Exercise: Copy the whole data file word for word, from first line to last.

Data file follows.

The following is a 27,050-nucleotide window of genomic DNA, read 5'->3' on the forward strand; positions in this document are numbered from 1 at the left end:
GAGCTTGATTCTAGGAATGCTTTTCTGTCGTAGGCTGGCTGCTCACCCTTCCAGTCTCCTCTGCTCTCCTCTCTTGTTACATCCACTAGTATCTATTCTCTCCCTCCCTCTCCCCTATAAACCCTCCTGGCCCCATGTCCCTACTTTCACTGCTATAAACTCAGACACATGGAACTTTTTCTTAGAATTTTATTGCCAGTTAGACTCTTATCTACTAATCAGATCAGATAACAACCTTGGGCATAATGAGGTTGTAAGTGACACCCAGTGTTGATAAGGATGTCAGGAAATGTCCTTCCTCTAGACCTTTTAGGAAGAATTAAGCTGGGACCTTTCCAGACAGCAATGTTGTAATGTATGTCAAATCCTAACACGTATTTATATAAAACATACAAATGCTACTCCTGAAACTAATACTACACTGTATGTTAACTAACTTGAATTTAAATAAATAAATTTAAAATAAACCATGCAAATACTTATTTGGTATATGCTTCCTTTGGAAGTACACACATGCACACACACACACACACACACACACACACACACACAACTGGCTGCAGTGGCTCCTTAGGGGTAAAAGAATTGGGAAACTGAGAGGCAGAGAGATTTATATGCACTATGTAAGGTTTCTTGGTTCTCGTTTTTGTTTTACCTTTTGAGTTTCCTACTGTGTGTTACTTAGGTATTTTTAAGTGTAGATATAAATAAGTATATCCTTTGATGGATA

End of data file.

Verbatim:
The following is a 27,050-nucleotide window of genomic DNA, read 5'->3' on the forward strand; positions in this document are numbered from 1 at the left end:
GAGCTTGATTCTAGGAATGCTTTTCTGTCGTAGGCTGGCTGCTCACCCTTCCAGTCTCCTCTGCTCTCCTCTCTTGTTACATCCACTAGTATCTATTCTCTCCCTCCCTCTCCCCTATAAACCCTCCTGGCCCCATGTCCCTACTTTCACTGCTATAAACTCAGACACATGGAACTTTTTCTTAGAATTTTATTGCCAGTTAGACTCTTATCTACTAATCAGATCAGATAACAACCTTGGGCATAATGAGGTTGTAAGTGACACCCAGTGTTGATAAGGATGTCAGGAAATGTCCTTCCTCTAGACCTTTTAGGAAGAATTAAGCTGGGACCTTTCCAGACAGCAATGTTGTAATGTATGTCAAATCCTAACACGTATTTATATAAAACATACAAATGCTACTCCTGAAACTAATACTACACTGTATGTTAACTAACTTGAATTTAAATAAATAAATTTAAAATAAACCATGCAAATACTTATTTGGTATATGCTTCCTTTGGAAGTACACACATGCACACACACACACACACACACACACACACACACACAACTGGCTGCAGTGGCTCCTTAGGGGTAAAAGAATTGGGAAACTGAGAGGCAGAGAGATTTATATGCACTATGTAAGGTTTCTTGGTTCTCGTTTTTGTTTTACCTTTTGAGTTTCCTACTGTGTGTTACTTAGGTATTTTTAAGTGTAGATATAAATAAGTATATCCTTTGATGGATA